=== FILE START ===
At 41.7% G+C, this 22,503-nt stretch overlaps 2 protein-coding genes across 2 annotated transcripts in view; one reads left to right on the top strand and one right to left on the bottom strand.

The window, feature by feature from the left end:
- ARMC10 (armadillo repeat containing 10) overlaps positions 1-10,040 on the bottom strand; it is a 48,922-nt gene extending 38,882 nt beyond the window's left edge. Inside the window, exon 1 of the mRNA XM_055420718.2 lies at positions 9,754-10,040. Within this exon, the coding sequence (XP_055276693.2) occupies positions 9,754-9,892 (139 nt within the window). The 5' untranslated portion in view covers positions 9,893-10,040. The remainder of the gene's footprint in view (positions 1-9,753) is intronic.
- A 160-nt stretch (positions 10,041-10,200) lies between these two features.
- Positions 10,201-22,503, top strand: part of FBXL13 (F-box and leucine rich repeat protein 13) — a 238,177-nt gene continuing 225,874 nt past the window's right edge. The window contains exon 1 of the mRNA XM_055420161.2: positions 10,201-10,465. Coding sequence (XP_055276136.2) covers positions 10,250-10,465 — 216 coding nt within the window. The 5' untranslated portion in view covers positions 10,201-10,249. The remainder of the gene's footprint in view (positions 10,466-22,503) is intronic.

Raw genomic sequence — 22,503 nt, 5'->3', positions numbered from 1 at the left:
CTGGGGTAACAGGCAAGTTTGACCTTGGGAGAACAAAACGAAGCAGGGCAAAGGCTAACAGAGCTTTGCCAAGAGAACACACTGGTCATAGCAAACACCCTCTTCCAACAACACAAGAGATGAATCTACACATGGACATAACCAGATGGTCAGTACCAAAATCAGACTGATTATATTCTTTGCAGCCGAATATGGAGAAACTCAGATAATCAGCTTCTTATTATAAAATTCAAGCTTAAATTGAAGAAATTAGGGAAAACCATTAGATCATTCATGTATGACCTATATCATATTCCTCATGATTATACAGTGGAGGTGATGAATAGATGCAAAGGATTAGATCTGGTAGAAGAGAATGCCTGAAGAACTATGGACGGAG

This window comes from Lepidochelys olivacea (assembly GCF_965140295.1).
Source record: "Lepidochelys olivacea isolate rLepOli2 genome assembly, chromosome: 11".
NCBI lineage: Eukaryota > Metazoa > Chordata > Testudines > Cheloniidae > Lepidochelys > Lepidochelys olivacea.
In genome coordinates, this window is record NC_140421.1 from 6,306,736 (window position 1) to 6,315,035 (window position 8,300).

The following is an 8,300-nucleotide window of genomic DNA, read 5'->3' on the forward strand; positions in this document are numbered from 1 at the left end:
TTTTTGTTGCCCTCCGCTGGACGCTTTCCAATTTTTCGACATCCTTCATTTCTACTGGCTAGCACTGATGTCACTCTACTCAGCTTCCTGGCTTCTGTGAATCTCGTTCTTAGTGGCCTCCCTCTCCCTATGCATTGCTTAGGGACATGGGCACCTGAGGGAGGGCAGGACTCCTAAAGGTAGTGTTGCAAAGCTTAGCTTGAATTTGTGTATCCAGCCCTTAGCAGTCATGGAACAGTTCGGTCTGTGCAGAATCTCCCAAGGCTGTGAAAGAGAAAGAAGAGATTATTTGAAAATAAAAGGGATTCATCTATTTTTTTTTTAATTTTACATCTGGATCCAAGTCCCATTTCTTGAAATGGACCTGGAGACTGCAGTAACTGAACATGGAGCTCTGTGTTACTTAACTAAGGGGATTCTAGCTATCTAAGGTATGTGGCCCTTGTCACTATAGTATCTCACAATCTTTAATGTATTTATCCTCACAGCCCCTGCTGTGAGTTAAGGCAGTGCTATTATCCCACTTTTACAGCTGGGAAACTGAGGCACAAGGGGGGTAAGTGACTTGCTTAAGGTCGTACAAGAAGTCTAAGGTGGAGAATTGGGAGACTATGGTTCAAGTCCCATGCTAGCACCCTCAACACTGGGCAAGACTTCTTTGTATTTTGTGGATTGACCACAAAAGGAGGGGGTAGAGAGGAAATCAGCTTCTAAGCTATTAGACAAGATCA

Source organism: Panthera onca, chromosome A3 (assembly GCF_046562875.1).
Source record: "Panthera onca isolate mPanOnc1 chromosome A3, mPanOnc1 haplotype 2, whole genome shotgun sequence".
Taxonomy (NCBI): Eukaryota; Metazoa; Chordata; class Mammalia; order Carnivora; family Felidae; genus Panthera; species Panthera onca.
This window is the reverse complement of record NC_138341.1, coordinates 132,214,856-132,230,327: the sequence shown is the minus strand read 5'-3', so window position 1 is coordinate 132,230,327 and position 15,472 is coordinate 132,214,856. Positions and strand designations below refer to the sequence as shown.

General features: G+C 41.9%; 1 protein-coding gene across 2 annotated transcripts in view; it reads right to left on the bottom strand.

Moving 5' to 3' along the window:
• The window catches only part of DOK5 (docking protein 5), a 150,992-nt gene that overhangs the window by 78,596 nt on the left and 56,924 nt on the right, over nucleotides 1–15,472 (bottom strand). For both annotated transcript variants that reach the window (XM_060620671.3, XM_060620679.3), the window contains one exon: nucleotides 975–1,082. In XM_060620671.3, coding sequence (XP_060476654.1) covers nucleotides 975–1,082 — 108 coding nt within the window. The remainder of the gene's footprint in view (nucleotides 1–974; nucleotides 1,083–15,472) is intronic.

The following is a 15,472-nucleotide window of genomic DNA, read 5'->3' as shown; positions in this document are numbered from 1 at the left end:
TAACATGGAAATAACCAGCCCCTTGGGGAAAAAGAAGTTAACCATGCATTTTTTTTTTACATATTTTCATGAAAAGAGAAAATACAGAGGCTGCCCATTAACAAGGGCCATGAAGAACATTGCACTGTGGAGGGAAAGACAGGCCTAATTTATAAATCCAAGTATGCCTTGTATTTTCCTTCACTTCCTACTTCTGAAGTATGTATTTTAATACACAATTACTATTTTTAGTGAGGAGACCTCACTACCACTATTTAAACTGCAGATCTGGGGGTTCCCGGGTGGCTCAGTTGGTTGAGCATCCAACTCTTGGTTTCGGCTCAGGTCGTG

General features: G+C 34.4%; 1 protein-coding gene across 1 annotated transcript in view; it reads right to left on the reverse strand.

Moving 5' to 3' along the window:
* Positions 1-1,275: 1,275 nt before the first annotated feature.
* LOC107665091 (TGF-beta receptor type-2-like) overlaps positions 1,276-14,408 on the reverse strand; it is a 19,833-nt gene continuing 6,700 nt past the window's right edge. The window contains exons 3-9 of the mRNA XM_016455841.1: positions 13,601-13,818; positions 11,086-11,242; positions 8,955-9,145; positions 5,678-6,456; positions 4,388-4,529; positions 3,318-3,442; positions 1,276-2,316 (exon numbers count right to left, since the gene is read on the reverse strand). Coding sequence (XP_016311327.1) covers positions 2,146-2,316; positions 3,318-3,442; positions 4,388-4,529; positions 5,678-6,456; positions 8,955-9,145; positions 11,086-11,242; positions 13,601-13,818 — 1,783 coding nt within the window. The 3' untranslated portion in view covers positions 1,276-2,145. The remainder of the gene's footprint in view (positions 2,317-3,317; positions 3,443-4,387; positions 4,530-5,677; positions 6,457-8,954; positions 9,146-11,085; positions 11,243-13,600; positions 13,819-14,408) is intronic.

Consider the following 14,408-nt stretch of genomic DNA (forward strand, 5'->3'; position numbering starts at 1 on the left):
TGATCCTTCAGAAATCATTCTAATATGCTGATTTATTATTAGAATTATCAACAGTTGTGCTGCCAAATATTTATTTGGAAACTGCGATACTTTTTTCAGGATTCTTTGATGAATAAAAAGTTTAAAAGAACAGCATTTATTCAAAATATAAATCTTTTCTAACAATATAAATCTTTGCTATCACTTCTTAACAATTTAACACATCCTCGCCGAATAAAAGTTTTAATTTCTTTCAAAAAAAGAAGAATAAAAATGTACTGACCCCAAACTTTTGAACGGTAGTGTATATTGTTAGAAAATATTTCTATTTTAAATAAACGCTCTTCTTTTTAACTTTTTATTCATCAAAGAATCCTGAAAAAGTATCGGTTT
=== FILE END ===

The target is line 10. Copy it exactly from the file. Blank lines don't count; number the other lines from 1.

NCBI lineage: Eukaryota > Metazoa > Chordata > Testudines > Cheloniidae > Lepidochelys > Lepidochelys olivacea.